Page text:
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Mission to Toyland

Scientists have teamed up with manufacturers to produce toy replicas of the probes, rovers and other craft NASA sends into space. The miniatures are exact, down to a malfunctioning antenna.


Listen, the rocket scientists told the toy makers, to what's going up into the big sandbox we call space:

* A spacecraft packed with aerogel--a kind of frozen smoke--to capture stardust from the heart of a comet dubbed Wild 2.

* An orbiter and probe bound for Saturn to peer at the planet's Hula Hoopish rings.

* A dragonfly-shaped spacecraft, Deep Space 1, headed for a rendezvous with an asteroid.

Now, wouldn't they make great toys?

Forget the alien-zapping Tasers, the "Beam me up, Scotty" activators and the time-traveling hatches. U.S. space experts at NASA's Jet Propulsion Laboratory in Pasadena on Friday were pushing toys that look and move like NASA spacecraft.

And to those who signed on the dotted line, they promised that JPL scientists and engineers who worked on the actual missions will provide blueprints, computer models and advice--the way they did for Mattel Inc.'s toy version of the Mars Pathfinder rover and lander in 1997.

In a daylong workshop, "Playing Among the Planets '98!," JPL experts pitched their latest space missions to toy makers, inventors and filmmakers. Through JPL's partnership and licensing programs, businesses will get JPL expertise along with exclusive rights to the names and ideas of its space missions. Even the chief mission engineer for Deep Space 1 took the time to woo the industry crowd with news of the spacecraft, which launches in 20 days ("propelled by xenon ions," a handout for the spacecraft explains).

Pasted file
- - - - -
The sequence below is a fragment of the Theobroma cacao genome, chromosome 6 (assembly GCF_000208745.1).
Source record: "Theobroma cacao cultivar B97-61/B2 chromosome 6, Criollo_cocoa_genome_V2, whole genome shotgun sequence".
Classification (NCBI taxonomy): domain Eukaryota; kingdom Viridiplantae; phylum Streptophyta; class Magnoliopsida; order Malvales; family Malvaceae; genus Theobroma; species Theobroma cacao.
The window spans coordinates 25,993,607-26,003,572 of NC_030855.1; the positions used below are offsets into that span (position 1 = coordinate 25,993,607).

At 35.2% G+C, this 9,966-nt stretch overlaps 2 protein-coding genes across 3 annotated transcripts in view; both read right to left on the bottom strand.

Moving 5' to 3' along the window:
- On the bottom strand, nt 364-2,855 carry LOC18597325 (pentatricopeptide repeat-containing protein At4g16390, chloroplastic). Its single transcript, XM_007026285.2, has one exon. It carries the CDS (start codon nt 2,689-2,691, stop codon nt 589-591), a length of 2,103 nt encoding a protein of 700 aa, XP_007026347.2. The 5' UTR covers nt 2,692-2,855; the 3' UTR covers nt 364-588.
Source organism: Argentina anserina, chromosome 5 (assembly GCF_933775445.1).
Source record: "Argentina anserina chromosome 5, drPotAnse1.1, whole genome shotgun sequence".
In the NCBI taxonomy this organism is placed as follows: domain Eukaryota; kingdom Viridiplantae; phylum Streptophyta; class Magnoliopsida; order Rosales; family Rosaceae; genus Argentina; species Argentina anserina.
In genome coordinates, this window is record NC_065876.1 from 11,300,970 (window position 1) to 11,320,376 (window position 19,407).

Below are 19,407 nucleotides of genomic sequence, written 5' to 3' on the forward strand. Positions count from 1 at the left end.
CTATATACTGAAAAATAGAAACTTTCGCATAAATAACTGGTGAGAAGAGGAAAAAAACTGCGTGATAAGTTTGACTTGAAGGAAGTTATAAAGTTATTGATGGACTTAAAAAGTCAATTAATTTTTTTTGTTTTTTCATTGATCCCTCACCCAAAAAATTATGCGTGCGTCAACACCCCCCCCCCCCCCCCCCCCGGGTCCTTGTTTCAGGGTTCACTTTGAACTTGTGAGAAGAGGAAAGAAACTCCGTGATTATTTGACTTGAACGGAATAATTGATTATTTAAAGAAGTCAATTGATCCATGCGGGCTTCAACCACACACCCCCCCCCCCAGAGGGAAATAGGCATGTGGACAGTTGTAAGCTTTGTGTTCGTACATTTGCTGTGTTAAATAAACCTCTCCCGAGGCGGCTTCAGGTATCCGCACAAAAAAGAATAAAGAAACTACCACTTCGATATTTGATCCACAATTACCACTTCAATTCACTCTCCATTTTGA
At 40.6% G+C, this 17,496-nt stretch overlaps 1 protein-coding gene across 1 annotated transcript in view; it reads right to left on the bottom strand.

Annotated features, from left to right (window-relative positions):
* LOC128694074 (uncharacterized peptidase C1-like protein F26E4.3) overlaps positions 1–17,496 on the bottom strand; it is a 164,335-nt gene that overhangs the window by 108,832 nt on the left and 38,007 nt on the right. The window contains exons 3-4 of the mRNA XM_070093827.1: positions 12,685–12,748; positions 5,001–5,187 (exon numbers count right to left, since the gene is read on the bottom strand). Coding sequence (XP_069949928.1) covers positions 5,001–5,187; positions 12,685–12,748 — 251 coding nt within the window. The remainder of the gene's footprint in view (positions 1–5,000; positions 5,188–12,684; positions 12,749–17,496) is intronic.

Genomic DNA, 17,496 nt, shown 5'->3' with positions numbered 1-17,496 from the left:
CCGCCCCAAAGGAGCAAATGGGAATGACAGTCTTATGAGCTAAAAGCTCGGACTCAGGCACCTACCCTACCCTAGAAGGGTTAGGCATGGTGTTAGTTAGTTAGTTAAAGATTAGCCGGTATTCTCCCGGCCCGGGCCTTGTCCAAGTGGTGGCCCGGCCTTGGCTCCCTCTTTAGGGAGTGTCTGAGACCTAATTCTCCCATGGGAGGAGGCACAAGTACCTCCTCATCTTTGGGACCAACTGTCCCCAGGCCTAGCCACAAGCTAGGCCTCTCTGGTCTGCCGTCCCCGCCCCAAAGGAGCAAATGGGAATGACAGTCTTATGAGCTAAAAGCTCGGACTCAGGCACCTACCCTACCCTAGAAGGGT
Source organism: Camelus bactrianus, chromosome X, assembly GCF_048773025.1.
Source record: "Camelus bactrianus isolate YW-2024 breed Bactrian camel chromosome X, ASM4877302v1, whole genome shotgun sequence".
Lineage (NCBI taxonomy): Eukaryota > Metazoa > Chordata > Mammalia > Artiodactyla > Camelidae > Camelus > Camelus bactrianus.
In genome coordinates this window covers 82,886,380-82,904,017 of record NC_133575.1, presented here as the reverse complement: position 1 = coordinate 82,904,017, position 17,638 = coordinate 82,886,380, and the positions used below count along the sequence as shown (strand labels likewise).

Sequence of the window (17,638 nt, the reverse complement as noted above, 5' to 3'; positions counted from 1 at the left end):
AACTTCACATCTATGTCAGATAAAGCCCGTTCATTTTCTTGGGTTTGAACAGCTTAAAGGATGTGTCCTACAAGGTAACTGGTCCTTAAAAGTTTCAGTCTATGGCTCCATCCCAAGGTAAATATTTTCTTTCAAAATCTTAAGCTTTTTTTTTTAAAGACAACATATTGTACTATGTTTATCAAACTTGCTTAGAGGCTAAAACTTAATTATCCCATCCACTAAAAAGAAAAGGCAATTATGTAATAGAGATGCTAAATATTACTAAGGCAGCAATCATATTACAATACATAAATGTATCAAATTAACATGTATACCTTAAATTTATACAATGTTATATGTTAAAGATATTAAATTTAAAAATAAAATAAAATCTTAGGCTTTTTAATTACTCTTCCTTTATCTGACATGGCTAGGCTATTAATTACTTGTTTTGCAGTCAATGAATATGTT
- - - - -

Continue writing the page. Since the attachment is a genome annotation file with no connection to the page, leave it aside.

The workshop drew 40 executives from the toy and entertainment industries, including a filmmaker from London and a tombstone-commemoratives maker from Kentucky. For Seattle toy executive Mario Di Pasquale, the wheels started turning as soon he walked in the door.

"I've already seen about two or three things I want to do," Di Pasquale said.

The draw?

"It's real," he said. "Fantasy's great, but it's more important to show reality."

JPL's link with the toy industry began last year, with Mattel's Hot Wheels JPL Sojourner Mars Rover Action Pack. The $5 toy was so popular that even JPL's Mars Program manager had to buy a set off a scalper. (Mattel will not release sales figures, and JPL will not disclose its share of the profits.)

The success of the Pathfinder toy prompted JPL officials to throw open its doors to other toy makers, said Joan C. Horvath, JPL's businesses alliances manager.

"Some people think JPL shouldn't be associated with toys--that it undoes our serious rocket image, you know," Horvath said. Her voice dropped to a mock ponderous tone. "Some people still think it's trivializing science."